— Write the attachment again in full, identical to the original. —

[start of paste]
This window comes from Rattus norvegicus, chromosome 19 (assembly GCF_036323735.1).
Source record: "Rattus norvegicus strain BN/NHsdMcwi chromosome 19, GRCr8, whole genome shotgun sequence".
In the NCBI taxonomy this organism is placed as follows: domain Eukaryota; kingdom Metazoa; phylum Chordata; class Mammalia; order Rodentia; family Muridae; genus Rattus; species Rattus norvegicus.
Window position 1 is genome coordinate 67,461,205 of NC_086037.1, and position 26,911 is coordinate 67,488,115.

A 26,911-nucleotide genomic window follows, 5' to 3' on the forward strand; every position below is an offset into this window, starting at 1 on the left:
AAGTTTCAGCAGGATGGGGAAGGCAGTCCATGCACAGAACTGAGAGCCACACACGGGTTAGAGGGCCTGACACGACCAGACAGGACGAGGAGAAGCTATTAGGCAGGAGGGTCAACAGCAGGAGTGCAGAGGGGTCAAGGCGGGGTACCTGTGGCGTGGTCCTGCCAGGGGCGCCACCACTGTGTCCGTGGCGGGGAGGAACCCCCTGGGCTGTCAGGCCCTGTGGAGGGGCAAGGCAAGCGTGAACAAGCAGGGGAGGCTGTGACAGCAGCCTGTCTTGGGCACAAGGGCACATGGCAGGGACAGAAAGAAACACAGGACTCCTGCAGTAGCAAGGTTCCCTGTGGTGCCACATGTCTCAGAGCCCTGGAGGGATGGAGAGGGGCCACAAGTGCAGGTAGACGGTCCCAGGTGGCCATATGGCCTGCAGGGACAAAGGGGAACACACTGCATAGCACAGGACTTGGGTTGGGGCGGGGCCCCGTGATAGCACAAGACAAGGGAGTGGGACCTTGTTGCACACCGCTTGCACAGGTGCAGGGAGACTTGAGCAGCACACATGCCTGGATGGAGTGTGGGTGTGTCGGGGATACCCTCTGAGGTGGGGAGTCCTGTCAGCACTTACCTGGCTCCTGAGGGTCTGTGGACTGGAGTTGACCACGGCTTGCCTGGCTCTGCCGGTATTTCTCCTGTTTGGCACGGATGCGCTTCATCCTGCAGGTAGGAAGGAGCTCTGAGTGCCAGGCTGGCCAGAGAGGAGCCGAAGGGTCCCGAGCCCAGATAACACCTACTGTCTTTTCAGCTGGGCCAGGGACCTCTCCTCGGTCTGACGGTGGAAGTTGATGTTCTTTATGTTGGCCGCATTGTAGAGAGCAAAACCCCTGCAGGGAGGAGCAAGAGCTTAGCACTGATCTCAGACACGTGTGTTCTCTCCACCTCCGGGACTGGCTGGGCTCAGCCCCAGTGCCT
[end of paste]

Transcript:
This window comes from Rattus norvegicus, chromosome 19 (assembly GCF_036323735.1).
Source record: "Rattus norvegicus strain BN/NHsdMcwi chromosome 19, GRCr8, whole genome shotgun sequence".
In the NCBI taxonomy this organism is placed as follows: domain Eukaryota; kingdom Metazoa; phylum Chordata; class Mammalia; order Rodentia; family Muridae; genus Rattus; species Rattus norvegicus.
Window position 1 is genome coordinate 67,461,205 of NC_086037.1, and position 26,911 is coordinate 67,488,115.

A 26,911-nucleotide genomic window follows, 5' to 3' on the forward strand; every position below is an offset into this window, starting at 1 on the left:
AAGTTTCAGCAGGATGGGGAAGGCAGTCCATGCACAGAACTGAGAGCCACACACGGGTTAGAGGGCCTGACACGACCAGACAGGACGAGGAGAAGCTATTAGGCAGGAGGGTCAACAGCAGGAGTGCAGAGGGGTCAAGGCGGGGTACCTGTGGCGTGGTCCTGCCAGGGGCGCCACCACTGTGTCCGTGGCGGGGAGGAACCCCCTGGGCTGTCAGGCCCTGTGGAGGGGCAAGGCAAGCGTGAACAAGCAGGGGAGGCTGTGACAGCAGCCTGTCTTGGGCACAAGGGCACATGGCAGGGACAGAAAGAAACACAGGACTCCTGCAGTAGCAAGGTTCCCTGTGGTGCCACATGTCTCAGAGCCCTGGAGGGATGGAGAGGGGCCACAAGTGCAGGTAGACGGTCCCAGGTGGCCATATGGCCTGCAGGGACAAAGGGGAACACACTGCATAGCACAGGACTTGGGTTGGGGCGGGGCCCCGTGATAGCACAAGACAAGGGAGTGGGACCTTGTTGCACACCGCTTGCACAGGTGCAGGGAGACTTGAGCAGCACACATGCCTGGATGGAGTGTGGGTGTGTCGGGGATACCCTCTGAGGTGGGGAGTCCTGTCAGCACTTACCTGGCTCCTGAGGGTCTGTGGACTGGAGTTGACCACGGCTTGCCTGGCTCTGCCGGTATTTCTCCTGTTTGGCACGGATGCGCTTCATCCTGCAGGTAGGAAGGAGCTCTGAGTGCCAGGCTGGCCAGAGAGGAGCCGAAGGGTCCCGAGCCCAGATAACACCTACTGTCTTTTCAGCTGGGCCAGGGACCTCTCCTCGGTCTGACGGTGGAAGTTGATGTTCTTTATGTTGGCCGCATTGTAGAGAGCAAAACCCCTGCAGGGAGGAGCAAGAGCTTAGCACTGATCTCAGACACGTGTGTTCTCTCCACCTCCGGGACTGGCTGGGCTCAGCCCCAGTGCCT